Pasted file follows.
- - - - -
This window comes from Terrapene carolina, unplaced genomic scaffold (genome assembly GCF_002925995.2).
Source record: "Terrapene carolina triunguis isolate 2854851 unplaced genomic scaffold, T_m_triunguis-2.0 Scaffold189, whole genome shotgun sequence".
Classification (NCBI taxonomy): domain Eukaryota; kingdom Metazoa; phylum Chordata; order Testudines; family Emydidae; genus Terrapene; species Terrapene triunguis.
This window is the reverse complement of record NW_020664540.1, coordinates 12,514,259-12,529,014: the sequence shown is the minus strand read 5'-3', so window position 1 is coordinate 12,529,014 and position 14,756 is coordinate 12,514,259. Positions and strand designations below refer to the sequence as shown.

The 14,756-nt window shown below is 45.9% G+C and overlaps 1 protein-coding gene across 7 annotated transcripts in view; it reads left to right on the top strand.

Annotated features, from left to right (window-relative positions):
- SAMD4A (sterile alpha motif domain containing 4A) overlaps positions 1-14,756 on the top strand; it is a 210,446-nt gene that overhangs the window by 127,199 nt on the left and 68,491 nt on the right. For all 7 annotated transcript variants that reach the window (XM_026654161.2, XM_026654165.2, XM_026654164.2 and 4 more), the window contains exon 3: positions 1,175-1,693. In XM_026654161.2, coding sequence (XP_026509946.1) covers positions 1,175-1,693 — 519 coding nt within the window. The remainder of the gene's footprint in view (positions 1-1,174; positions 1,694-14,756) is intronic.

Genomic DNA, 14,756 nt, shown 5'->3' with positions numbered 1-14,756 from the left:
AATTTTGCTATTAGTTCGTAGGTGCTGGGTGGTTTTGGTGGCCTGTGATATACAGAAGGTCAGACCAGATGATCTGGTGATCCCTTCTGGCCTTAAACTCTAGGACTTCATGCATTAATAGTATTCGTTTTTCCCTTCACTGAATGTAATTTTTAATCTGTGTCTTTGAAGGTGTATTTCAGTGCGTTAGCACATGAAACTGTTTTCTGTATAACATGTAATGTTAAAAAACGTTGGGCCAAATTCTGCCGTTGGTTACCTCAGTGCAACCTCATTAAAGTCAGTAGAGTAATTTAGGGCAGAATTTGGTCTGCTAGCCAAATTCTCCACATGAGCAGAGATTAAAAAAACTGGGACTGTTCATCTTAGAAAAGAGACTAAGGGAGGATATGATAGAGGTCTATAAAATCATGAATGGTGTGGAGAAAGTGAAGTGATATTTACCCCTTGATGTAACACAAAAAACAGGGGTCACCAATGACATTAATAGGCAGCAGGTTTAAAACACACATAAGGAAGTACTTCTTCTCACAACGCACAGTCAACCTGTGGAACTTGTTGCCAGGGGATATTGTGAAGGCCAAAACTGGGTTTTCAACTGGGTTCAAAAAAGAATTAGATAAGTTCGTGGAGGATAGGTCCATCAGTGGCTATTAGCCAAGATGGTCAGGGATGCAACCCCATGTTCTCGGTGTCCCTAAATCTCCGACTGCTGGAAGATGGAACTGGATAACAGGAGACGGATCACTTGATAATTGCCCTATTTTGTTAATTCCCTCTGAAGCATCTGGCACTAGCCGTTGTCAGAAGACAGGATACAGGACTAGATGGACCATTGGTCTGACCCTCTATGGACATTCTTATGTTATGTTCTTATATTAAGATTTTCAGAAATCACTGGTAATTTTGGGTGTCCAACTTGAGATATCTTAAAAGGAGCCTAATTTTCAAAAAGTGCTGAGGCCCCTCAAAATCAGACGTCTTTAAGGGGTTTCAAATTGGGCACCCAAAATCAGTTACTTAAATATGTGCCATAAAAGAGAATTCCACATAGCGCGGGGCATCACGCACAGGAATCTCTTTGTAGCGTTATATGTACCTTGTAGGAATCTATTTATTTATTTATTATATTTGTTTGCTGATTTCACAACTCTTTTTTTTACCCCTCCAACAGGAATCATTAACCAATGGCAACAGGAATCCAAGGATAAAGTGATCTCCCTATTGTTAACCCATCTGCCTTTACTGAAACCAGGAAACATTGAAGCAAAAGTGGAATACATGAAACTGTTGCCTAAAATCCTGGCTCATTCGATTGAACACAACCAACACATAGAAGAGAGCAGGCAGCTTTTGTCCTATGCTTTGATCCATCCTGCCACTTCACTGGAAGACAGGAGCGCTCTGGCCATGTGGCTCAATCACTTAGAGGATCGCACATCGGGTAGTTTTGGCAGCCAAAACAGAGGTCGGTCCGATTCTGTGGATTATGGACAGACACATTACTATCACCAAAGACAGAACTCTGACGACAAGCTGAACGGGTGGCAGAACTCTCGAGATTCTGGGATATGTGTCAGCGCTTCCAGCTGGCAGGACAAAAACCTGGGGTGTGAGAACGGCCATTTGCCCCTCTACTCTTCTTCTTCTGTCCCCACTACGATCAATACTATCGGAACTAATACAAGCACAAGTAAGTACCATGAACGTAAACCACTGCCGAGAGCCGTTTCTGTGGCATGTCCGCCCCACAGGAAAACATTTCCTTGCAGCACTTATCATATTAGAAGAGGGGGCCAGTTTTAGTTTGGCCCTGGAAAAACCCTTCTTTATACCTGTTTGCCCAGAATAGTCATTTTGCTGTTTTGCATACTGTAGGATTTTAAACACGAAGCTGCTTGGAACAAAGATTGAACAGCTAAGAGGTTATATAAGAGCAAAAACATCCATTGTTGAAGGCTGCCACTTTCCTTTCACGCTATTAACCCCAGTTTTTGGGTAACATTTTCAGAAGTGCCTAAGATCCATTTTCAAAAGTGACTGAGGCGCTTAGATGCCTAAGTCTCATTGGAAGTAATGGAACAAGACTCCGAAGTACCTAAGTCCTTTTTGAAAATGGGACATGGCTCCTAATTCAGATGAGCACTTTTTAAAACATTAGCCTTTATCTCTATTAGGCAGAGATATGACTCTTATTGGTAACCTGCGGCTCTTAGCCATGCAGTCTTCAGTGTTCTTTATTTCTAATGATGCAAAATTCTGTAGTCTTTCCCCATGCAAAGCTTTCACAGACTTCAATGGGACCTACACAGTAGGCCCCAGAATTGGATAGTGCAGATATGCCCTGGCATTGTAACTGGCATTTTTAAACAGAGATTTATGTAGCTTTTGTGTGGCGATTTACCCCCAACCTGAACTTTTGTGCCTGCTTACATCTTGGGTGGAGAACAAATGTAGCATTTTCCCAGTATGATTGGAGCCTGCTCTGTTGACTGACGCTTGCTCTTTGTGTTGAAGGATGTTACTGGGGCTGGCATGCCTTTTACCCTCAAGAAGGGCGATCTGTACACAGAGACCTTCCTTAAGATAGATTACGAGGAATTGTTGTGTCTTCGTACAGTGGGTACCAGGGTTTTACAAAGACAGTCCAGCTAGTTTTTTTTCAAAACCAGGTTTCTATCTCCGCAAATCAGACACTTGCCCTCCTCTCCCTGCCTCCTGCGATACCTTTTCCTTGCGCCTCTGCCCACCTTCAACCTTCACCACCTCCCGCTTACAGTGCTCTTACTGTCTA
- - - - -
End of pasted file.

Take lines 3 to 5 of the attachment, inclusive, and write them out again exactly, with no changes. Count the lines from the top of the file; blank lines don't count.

Classification (NCBI taxonomy): domain Eukaryota; kingdom Metazoa; phylum Chordata; order Testudines; family Emydidae; genus Terrapene; species Terrapene triunguis.
This window is the reverse complement of record NW_020664540.1, coordinates 12,514,259-12,529,014: the sequence shown is the minus strand read 5'-3', so window position 1 is coordinate 12,529,014 and position 14,756 is coordinate 12,514,259. Positions and strand designations below refer to the sequence as shown.

The 14,756-nt window shown below is 45.9% G+C and overlaps 1 protein-coding gene across 7 annotated transcripts in view; it reads left to right on the top strand.